3.5 Ways to Mix Monitors, Pt. 3

Continuing our series in mixing monitors, we’re taking today about mixing monitors from FOH. In the previous two episodes, we’ve considered mixing monitors from a dedicated monitor console and personal mixers. Today, we’ll look at mixing monitors from FOH. Now, some might immediately discount the idea of mixing monitors from a FOH console as amateurish. However, my friend Andrew Stone does this, and few—if any—would call him an amateur. 

Making It Work

The basic premise of mixing monitors from FOH is simple; use the aux sends on the console to drive ears or wedges for the band. Often times, this is wireless ears, but wired can be accomplished with the use of headphone amps. Depending on the console, the mixes may be mono or stereo—this will be a function of how many aux sends are available. Again, depending on the console, there may be a bunch of returns in the snake or the outputs will come off a stage box. Digital consoles are making this easier to do as stage boxes typically have a fair number of outputs on them. From the output, you’re either driving wireless transmitters or headphone amps. 

Upsides

The biggest upside to this method is that every input—even local ones—are available for the musicians at any level they desire. You don’t have to worry about splits, or how to get the ProPresenter channels down to monitor beach. Whatever is on the console can go to the band. You don’t have to worry about channel limitations, musicians not being able to mix or how to fit everything in. Having everything centrally located, so to speak, can be a big advantage. Troubleshooting mixes is also easy. If you’re the only tech guy on staff, not having to run between two boards to solve a problem can be a real time and stress saver. But, there are some limitations.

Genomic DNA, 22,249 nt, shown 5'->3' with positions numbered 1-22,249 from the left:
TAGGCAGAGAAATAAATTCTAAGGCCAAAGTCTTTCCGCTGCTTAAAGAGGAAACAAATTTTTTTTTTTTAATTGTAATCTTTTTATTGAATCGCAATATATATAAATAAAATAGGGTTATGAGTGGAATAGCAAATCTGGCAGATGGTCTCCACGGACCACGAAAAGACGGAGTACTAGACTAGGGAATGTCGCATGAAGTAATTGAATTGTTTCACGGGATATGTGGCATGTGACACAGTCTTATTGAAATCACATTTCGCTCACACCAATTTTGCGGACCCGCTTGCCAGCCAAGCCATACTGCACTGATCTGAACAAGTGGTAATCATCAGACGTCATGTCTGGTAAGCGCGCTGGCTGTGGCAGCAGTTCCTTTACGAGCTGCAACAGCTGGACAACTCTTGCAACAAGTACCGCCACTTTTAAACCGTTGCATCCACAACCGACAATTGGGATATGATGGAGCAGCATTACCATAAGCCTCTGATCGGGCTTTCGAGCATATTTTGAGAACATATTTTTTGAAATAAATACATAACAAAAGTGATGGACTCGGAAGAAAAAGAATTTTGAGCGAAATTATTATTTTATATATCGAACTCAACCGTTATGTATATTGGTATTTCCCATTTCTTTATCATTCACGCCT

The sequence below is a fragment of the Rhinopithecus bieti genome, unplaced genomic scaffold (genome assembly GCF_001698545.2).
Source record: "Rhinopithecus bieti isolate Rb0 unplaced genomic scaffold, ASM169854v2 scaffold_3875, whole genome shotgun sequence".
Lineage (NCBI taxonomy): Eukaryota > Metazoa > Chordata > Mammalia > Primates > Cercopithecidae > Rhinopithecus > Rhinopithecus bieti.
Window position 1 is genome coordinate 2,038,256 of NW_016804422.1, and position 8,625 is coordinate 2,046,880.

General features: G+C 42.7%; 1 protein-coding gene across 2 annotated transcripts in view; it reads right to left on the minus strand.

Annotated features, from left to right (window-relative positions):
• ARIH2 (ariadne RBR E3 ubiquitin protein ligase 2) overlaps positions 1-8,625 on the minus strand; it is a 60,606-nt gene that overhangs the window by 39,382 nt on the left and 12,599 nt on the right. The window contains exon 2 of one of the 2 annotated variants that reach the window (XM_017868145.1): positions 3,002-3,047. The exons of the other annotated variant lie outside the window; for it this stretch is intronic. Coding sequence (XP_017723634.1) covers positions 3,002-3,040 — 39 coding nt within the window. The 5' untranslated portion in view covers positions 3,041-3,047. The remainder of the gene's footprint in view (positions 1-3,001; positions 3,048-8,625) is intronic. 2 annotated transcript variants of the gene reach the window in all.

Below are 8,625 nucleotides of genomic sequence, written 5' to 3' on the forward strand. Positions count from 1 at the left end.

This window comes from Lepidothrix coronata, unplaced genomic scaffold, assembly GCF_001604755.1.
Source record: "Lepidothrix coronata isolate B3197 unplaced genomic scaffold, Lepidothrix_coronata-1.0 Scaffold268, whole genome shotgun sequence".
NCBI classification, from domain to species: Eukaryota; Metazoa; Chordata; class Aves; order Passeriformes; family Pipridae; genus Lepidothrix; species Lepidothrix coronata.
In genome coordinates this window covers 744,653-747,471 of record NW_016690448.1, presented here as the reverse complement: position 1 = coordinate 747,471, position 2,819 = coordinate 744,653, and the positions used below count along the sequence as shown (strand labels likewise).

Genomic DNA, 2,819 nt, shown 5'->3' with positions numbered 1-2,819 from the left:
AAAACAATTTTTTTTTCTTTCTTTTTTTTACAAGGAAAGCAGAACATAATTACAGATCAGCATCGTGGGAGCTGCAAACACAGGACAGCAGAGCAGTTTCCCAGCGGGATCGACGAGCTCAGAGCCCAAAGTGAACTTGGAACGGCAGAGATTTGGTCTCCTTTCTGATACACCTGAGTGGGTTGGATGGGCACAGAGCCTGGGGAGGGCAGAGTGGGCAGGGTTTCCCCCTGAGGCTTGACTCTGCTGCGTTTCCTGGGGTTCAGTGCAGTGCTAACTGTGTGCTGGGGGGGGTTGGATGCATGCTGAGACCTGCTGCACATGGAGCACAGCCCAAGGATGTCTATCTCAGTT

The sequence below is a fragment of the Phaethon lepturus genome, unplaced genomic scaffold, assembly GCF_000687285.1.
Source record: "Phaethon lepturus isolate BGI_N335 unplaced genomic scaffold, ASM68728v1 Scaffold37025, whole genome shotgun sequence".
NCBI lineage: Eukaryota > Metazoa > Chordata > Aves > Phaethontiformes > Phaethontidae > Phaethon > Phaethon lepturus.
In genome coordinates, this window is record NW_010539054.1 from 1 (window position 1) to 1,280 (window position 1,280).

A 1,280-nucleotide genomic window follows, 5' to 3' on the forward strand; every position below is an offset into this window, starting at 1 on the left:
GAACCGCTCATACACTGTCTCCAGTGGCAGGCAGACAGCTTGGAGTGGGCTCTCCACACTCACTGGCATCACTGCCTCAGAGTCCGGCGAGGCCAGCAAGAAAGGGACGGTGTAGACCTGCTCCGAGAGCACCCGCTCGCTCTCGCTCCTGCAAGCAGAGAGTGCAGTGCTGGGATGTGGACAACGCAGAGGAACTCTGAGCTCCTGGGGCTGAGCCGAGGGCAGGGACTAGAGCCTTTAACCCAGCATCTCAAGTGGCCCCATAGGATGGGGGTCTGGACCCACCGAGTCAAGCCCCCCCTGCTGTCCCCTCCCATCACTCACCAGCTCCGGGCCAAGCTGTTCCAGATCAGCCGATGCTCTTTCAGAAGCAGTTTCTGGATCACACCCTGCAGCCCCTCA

Downsides

While the biggest upside is that all your console channels are available, the biggest downside is often that you don’t have enough mixes. Small to mid-size consoles typically have between 6-16 aux mixes. And if you want to use effects, you need at least 1-4 of them for that purpose. On smaller consoles, you may have 16 auxes, but if you want to do stereo mixes—and I think you should if at all possible—you will have a maximum of 8 people you can mix for. But since you’ll have some effects running, you probably can only do 7. 

On larger consoles, you can do more, but of course, that means more to keep track of. The workload goes up when you have to keep 6, 8 or a dozen musicians happy plus keep FOH sounding great. This is not to say it’s impossible, it just takes a little more work. You have to be a bit more intentional during soundcheck to make sure you get the mixes dialed in right and quickly before starting on the house mix. 

Is right for your church?